Wed, Apr 24, 2019 - Page 8 News List

EDITORIAL: Resume photos should be abolished

Tainan next month is to become the nation’s first city to no longer require that job applicants attach a photograph with their resume. The city government has also placed stickers on mirrors and glass surfaces around the city in the hope that private companies will follow its example.

Requiring photographs with resumes has been a long-standing practice in Taiwan and it is also common in most of Europe, but it is not the norm in the UK and is outright frowned upon in the US.

Nevertheless, it is a practice that should be abolished unless the open position is for a profession where appearance is crucial to the job.

Unfortunately, reports continue to show that in general, human resources personnel in Taiwanese firms do not even look at a resume if there is no photograph attached.

People subconsciously judge others’ character based on looks, and even if a hiring manager tries their hardest to remain neutral when choosing between two people of identical qualifications, it is likely that the more attractive person will have an edge.

In this age of Photoshop and smartphone apps that can greatly boost the attractiveness of a person, it is even more crucial to curb this practice.

If a company wants to know what an applicant looks like, it can easily find them on social media, where it is up to the applicant to decide how much and what type of content is made public online.

However, that would happen after the photograph-free resume is read, which is different than the photograph being the first thing that hiring managers see.

This is especially relevant in Taiwan, where society still places a great deal of attention on people’s looks — especially women. News headlines that refer to the attractiveness of the featured person, while having nothing to do with the article, are prevalent. For example, a woman working at McDonalds can make the evening news for only being attractive.

Disproportionate attention is also given to politicians who are good looking, regardless of their accomplishments and agenda. Every day Internet users are bombarded with content featuring attractive police officers, construction workers and so on.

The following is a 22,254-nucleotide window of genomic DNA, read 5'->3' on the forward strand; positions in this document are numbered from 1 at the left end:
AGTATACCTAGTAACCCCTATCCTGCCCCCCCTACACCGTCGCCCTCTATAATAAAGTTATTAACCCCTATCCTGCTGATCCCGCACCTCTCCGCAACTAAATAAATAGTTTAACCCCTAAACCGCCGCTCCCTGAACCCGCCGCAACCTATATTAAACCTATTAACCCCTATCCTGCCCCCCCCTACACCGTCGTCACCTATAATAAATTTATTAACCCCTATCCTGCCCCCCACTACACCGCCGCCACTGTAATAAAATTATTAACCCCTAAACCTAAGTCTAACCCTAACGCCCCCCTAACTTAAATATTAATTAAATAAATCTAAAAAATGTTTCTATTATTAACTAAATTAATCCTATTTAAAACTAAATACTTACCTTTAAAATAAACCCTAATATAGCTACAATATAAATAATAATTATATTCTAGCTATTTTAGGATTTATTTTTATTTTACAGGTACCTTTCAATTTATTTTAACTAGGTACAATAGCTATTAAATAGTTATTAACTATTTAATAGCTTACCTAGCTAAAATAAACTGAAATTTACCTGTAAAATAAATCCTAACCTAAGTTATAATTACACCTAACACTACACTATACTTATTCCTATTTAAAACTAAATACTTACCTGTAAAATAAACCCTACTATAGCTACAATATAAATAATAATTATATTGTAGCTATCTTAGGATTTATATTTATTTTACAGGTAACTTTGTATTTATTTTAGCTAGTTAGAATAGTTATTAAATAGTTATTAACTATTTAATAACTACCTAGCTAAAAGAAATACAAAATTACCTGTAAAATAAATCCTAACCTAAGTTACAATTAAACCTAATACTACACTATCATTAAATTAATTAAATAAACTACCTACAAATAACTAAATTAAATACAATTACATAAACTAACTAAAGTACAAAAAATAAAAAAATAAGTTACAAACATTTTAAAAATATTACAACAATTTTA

People do gravitate toward other people with attractive features, but there is the media and entertainment industry for that.

The situation has become rather unhealthy, as it reduces the worth of people who do not fit societal beauty standards, but are still doing a great job.

On the contrary, people are often teased for their appearance, from schoolyard bullying to seemingly innocuous jokes that TV talk show hosts make about their guests’ weight. This reinforces negative stereotypes and normalizes judging people by their appearance.

It is particularly this kind of environment in which resume photographs can seriously affect a person’s chances of landing a job.

It goes without saying that submitting casual photographs or selfies with a resume is bad judgement — but still, every May, when graduation looms, job banks and employment agencies still feel the need to urge applicants not to do this, leading to serious questions about schools preparing students for the real world. However, that is a different issue.

Tainan has been working with the Sunshine Social Welfare Foundation, which supports burn victims and people with facial disfigurement — who are undoubtedly the most affected by resume photograph requirements.

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